Sorry Yankees fans: you can’t sue anyone if a terrorist attack hits Yankee Stadium

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Apparently this happened last month, but I missed it. There’s a new article up about it now, though, and it reminds us of the world in which we live these days:

In July, Yankee Stadium became the first sports facility to earn the coveted federal “Safety Act” designation. That means the facility has passed a battery of tests and won approval from the Department of Homeland Security, so the Yankees have been granted a wide-ranging immunity from future lawsuits that might stem from terrorist attacks.

I’m not terribly familiar with this designation, but I came across it (or something like it) back in the legal days in the form of products liability protection for companies that make certain anti-terrorism technologies or take certain anti-terrorism measures.

The idea is that we don’t want to punish people for being unsuccessful in combating terrorism and creating a situation in which someone is better off not even trying to do something safe (when they can claim the terrorism was totally unforeseen) than it is to try to combat it and come up short. In the stadium context, it allows the Yankees to do, well, whatever the Yankees may try to do security-wise, without later having someone say that they did it in a substandard manner and filing suit.

I get it and understand the incentives in play. And God knows that people will come out of the woodwork to sue if something were to happen. But like any other sort of lawsuit immunity, it’s a double-edged sword. Yes, it may grant the Yankees greater latitude to do the right thing, but it will also incentivize them (and enable them) to make it way harder for people to sue them for legitimate things. “Oh, our beer vendor hit you over the head with his tray? Sorry, but that’s terrorism!”

Maybe that sounds crazy to you, but anyone who has ever been involved in the lawsuit biz knows that crazier things happen all the time and that there’s very little downside to asserting silly defenses like that. Because hey, they may work, and even if they don’t, they delay things.

(thanks to reader Johanna S. for the heads up)

Jose Altuve and Corey Kluber head list of Esurance MLB Award winners

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The 2017 MLB award season officially drew to a close on Friday with the Esurance MLB Awards, handed out to the best hitters, pitchers, front office members and moments in the 2017 season. Jose Altuve was crowned the Best Major Leaguer overall, beating out fellow finalists Giancarlo Stanton and Aaron Judge, while two-time Cy Young Award winner Corey Kluber took home honors as Best Pitcher.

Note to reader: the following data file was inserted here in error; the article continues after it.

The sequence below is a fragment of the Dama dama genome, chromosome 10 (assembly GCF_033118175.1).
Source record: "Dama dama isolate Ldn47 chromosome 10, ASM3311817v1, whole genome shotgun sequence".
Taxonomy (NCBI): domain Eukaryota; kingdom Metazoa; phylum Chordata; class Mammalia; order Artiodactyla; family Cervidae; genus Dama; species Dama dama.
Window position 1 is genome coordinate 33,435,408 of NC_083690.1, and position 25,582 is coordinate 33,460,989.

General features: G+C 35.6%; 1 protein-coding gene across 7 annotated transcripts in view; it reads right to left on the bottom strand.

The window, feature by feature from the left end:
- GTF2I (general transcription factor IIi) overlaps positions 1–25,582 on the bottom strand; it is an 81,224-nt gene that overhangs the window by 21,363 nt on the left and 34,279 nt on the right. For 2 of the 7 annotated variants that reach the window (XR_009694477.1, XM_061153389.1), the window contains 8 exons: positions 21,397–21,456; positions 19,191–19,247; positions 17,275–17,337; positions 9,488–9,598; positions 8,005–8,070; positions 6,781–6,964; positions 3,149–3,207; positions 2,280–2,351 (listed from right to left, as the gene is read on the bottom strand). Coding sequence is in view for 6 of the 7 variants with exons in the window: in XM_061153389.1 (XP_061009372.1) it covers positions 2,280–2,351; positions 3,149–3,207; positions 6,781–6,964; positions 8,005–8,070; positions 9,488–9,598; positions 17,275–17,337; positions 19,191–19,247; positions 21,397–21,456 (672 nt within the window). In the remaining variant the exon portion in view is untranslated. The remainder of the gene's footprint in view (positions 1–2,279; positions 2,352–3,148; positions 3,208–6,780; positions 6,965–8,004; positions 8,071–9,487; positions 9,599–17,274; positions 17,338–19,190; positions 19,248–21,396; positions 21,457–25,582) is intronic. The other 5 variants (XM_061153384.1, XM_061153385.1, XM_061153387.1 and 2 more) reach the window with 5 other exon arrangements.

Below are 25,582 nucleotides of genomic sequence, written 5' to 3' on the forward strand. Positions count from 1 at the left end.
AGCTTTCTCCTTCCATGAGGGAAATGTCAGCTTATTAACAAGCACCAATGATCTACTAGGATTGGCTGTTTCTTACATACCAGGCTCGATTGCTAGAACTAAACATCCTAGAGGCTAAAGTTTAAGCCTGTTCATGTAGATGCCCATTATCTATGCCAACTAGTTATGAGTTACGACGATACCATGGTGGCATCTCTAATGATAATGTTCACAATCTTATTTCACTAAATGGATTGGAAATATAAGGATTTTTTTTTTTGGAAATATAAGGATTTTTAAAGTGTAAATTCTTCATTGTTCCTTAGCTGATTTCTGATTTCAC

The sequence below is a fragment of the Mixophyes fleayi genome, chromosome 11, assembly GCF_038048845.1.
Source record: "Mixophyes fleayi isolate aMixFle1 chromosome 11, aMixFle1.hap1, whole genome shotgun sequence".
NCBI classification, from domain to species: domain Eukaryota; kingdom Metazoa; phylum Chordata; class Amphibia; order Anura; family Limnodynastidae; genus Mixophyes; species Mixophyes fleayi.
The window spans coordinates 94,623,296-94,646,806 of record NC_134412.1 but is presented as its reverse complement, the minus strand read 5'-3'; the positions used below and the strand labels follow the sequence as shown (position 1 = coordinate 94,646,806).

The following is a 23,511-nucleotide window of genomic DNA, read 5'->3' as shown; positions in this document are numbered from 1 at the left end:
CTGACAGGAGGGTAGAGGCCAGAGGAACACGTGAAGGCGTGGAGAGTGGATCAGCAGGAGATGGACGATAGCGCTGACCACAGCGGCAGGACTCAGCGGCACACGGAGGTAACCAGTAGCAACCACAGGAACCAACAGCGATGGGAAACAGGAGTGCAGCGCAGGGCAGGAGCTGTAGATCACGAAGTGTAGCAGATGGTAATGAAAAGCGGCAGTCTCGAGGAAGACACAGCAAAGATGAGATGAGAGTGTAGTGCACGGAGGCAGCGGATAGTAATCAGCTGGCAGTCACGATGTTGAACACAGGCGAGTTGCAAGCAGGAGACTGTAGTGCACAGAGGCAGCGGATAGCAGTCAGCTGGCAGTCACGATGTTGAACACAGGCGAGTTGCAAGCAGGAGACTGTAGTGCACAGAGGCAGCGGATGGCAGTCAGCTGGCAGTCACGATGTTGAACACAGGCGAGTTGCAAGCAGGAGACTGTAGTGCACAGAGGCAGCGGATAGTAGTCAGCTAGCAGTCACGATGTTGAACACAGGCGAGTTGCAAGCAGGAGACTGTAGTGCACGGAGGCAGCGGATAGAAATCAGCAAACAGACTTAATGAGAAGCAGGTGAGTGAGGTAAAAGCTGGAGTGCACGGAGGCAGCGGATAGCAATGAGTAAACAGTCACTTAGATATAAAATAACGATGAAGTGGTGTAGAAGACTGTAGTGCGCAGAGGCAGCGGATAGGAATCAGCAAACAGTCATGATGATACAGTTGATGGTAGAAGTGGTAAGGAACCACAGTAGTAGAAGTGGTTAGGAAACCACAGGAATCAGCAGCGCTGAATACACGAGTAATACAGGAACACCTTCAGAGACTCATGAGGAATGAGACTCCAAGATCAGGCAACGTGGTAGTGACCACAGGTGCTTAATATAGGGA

Here’s the full list of winners:

  • Best Rookie: Aaron Judge
  • Best Defensive Player: Nolan Arenado
  • Personality of the Year: Adrian Beltre
  • Best Postseason Major Leaguer: Jose Altuve and Justin Verlander
  • Best Postseason Moment: Alex Bregman‘s 10th inning walk-off single in Game 5 of the World Series (video)
  • Best TV/Radio Call: Joe Buck and John Smoltz call Jose Altuve’s game-tying three-run blast in Game 5 of the World Series (video)
  • Best Play (Offense): Nolan Arenado completes the cycle with a walk-off homer (video)
  • Best Play (Defense): Austin Jackson‘s over-the-wall catch in the Red Sox’ bullpen (video)
  • Best Single-Game Performance: Anthony Rendon‘s six-hit, three-homer, 10-RBI game (video)
  • Best Player-Fan Interaction: Joey Votto gives Walter “Superbubz” Herbert a bat and jersey (video)
  • Best Fan Catch: Fan’s brother-in-law grabs Yasiel Puig home run ball and chucks it back on the field (video)
  • Best Manager: A.J. Hinch
  • Best Executive: Jeff Luhnow

No surprises here — the world champion Astros ran away with seven awards, including those for Best Manger and Executive and a dual award for Best Major Leaguer of the Postseason. Altuve added to an impressive run this offseason after earning a Silver Slugger, two Players Choice Awards, Hank Aaron Award and MVP Award for his outstanding work in 2017, while Yankees’ slugger Aaron Judge continued to be a lock for all AL rookie-based awards after locking down the Rookie of the Year title earlier this week.